Irish researchers discover new way to kill hospital superbug

 

IRISH-BASED researchers have come up with a new way to kill off bacteria, including the hospital superbug MRSA.

The new method wipes out 100 per cent of all bacteria in as little as 30 minutes.

The discovery comes from an eight-person team based at Queen’s University in Belfast. No bacteria can withstand the treatment, which is based on the use of substances known as ionic liquids.

“The ionic liquid itself is the active component,” said Dr Martyn Earle, assistant director of the Queen’s University ionic liquid laboratories, who led the group jointly with Dr Brendan Gilmore of Queen’s school of pharmacy.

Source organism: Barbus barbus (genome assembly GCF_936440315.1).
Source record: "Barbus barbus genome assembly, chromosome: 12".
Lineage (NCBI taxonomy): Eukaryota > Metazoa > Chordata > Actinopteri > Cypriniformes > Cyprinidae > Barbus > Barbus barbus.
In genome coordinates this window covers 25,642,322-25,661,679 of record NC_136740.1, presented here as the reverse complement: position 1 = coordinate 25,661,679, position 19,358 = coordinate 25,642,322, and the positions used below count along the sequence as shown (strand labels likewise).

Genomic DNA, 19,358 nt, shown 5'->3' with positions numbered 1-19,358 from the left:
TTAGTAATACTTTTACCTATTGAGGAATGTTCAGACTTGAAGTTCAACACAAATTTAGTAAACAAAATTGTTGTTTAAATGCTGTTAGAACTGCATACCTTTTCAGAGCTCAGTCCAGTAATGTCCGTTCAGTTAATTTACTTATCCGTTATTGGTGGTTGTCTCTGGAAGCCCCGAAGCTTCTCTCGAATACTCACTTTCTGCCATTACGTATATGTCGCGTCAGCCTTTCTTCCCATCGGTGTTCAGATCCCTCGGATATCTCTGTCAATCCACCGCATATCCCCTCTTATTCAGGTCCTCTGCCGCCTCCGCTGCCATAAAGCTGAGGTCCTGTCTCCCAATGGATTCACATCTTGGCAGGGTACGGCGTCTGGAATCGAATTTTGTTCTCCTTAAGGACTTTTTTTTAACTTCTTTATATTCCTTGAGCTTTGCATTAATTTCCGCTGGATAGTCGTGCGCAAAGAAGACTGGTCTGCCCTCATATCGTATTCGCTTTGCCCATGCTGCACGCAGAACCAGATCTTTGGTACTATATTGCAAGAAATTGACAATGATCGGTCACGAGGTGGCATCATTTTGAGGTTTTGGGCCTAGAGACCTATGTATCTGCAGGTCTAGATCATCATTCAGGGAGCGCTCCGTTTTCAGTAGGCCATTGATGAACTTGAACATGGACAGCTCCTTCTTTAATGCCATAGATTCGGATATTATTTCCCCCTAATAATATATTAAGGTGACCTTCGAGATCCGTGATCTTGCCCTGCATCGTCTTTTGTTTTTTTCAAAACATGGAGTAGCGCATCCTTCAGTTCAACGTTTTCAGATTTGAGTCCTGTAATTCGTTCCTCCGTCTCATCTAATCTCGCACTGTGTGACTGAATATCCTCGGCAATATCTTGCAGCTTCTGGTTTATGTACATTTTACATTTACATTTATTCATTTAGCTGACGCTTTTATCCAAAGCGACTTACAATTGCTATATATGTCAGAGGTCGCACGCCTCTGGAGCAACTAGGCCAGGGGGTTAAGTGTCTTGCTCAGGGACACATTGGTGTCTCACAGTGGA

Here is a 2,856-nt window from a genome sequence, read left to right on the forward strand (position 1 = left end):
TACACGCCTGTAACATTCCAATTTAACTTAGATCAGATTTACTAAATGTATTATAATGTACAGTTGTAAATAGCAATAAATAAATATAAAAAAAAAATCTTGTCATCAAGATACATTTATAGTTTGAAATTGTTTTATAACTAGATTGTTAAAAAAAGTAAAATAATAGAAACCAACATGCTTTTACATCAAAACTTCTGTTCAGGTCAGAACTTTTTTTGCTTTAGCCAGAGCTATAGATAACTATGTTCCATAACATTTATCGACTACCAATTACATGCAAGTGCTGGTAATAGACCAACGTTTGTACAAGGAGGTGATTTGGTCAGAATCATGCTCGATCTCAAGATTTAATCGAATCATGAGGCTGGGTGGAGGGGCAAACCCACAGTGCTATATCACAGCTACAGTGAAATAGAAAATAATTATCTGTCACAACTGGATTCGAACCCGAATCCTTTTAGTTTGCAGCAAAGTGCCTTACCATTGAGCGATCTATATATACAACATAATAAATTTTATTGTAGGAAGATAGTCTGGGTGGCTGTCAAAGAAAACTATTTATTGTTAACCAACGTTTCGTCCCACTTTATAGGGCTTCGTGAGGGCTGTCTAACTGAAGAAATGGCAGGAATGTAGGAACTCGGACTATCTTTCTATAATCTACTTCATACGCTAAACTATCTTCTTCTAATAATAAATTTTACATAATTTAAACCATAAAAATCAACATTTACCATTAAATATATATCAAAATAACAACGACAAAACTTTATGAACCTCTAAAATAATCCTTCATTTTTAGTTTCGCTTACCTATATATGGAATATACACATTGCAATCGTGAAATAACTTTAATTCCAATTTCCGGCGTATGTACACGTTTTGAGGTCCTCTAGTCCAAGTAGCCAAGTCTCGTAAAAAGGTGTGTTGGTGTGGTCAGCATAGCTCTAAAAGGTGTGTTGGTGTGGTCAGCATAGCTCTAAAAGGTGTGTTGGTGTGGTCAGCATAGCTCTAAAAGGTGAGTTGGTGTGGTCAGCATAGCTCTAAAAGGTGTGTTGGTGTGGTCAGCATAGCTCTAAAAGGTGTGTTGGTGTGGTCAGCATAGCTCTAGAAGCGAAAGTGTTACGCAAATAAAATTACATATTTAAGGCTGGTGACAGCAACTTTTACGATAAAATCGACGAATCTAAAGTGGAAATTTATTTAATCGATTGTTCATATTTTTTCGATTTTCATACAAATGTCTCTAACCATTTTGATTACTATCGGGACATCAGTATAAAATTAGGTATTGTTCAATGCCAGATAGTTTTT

The two published a paper explaining their work in the current online edition of the journal Green Chemistry.

The liquid can be sprayed on to a surface where it will kill any existing bacteria, including MRSA and other so-called superbugs. It continues to destroy any bacteria that arrive subsequently provided the ionic liquid has not been wiped off, Dr Earle said.

Ionic liquids are also up to 250 times better at killing difficult to treat “biofilms”, the build-up of bacterial colonies that can protect themselves from most antibiotics.

“The speed with which it acts is pretty fast,” Dr Earle said. “Ionic liquids have very good dissolving power.”

The liquid has low toxicity but has not yet been tested for use in human treatments.

The Queen’s University group plans to introduce commercial products based on the technology, and is also studying possible uses with humans, eg as hand washes.

Ionic liquids are chemically similar to common table salt, but are liquid at room temperature. They are also unusual because rather than forming stable molecules they break up to form fragments known as ions.

Bacteria exposed to them take up the ions into their cell walls, disrupting normal activity and quickly killing off the bacteria.